It is easy to get a bird to hatch in its nest. And a dinosaur? Although they are known to have nests, what was found this time around is extraordinary. It is the fossil that was found in a nest made of eggs. A total of 24 of them.
It was an international team of scientists. He made a completely extraordinary discovery. They are the fossilized remains of a dinosaur that supposedly died to protect its offspring.
The fossils were found outside the Chinese city of Ganzhou. They belong to the types of theropod dinosaurs that resemble the birds baptized as Oviraptorosaurus. These reptiles lived on Earth more than 66 million years ago in the Cretaceous Period.
The specimen found in China sat on a nest. At the time of his death, it contained more than two dozen eggs. Interestingly, at least seven eggs preserved skeletal remains or embryos of the Oviraptorosaurus. And this suggests that these dinosaurs incubated their nests in the same way that contemporary birds did.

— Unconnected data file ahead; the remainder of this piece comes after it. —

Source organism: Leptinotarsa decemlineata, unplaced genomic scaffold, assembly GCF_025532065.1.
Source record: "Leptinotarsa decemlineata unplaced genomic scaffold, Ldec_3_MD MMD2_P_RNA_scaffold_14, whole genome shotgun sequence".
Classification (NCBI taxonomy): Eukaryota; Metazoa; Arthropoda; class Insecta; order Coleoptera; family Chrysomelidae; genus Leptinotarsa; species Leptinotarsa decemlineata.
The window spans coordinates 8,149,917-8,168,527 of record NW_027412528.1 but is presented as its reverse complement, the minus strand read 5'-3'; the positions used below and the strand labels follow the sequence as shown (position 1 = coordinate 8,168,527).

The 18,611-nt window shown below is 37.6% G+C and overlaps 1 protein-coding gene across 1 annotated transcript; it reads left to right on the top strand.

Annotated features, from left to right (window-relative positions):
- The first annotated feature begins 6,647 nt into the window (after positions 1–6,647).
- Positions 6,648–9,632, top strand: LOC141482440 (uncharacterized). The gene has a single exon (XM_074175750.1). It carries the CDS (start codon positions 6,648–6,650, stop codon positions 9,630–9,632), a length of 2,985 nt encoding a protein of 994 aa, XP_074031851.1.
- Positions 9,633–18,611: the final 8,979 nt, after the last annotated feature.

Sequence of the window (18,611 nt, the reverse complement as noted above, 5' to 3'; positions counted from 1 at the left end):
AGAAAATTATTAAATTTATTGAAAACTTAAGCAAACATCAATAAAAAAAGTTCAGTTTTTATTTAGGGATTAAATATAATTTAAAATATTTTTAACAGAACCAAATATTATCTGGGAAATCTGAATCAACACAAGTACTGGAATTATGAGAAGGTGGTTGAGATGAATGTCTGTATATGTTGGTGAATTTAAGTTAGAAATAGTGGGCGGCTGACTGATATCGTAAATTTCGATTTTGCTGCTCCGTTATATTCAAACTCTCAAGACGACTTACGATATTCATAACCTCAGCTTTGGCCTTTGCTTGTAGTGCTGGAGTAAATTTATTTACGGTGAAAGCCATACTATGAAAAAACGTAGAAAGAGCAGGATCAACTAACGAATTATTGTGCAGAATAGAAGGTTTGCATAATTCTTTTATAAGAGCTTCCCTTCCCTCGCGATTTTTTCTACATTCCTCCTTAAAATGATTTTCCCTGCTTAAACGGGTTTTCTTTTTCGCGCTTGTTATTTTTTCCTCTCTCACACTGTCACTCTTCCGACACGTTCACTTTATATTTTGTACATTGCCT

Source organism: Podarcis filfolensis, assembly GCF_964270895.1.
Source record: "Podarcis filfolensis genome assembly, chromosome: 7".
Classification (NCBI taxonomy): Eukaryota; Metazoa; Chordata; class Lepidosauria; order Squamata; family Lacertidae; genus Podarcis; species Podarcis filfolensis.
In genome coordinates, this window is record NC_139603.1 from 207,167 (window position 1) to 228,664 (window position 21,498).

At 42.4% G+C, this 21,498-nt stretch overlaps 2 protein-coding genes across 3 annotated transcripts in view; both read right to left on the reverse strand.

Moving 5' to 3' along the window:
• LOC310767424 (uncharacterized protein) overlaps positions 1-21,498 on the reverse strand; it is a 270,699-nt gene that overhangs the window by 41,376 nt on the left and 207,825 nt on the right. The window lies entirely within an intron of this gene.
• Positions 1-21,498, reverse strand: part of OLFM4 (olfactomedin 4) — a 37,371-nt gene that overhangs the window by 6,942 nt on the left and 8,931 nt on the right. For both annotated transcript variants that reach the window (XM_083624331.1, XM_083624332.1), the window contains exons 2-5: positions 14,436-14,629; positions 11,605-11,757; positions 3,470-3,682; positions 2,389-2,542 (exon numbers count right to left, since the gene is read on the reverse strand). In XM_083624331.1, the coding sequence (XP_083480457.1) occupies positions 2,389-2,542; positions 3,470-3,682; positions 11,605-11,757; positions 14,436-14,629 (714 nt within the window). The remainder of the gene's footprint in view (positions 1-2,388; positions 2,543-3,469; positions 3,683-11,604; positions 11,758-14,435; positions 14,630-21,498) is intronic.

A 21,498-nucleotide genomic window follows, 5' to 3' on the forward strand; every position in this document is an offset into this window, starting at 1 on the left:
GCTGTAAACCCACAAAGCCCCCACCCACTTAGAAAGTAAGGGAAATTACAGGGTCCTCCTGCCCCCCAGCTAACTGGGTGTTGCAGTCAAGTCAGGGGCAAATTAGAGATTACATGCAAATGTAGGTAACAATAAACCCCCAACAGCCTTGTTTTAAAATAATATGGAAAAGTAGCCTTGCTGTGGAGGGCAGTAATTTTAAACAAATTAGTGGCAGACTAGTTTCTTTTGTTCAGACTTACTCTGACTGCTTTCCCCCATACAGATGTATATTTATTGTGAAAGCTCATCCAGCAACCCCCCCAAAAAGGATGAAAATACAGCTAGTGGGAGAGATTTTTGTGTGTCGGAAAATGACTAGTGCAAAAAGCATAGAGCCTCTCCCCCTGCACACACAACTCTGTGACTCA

This is something unique to paleontologists. They had never found the remains of a non-avian dinosaur perched in a nest made of eggs that had preserved embryos. “In the new one, the babies were almost ready to hatch,” explains Matt Lamanna. He is one of the authors of the study. He works at the Carnegie Museum of Natural History in Pittsburg (USA). “This dinosaur was a loving father who died while he was raising his young,” says the researcher.
During the study, Chinese and American paleontologists also performed oxygen isotope analyzes. They concluded that the eggs were incubated at temperatures similar to those of the birds. Paradoxically, not all babies were at the same developmental stage. One hypothesis was that some of the embryos were simply closer to the relative. And that helped them mature faster.
The groundbreaking find also helped shed light on the diets of the species. For the first time, researchers discovered small stones in the dinosaur’s stomach. The authors of the study believe that these are the so-called gastrolites. You are also told Belly stonesthat the animal would have swallowed to improve digestion.
“It is extraordinary to know how much biological information a single finding can contain. We will learn from the fossil that was found in an egg nest for many years to come, ”explains paleontologist Xing Xu. It belongs to the Institute of Paleontology and Paleoanthropology of Vertebrates in Beijing.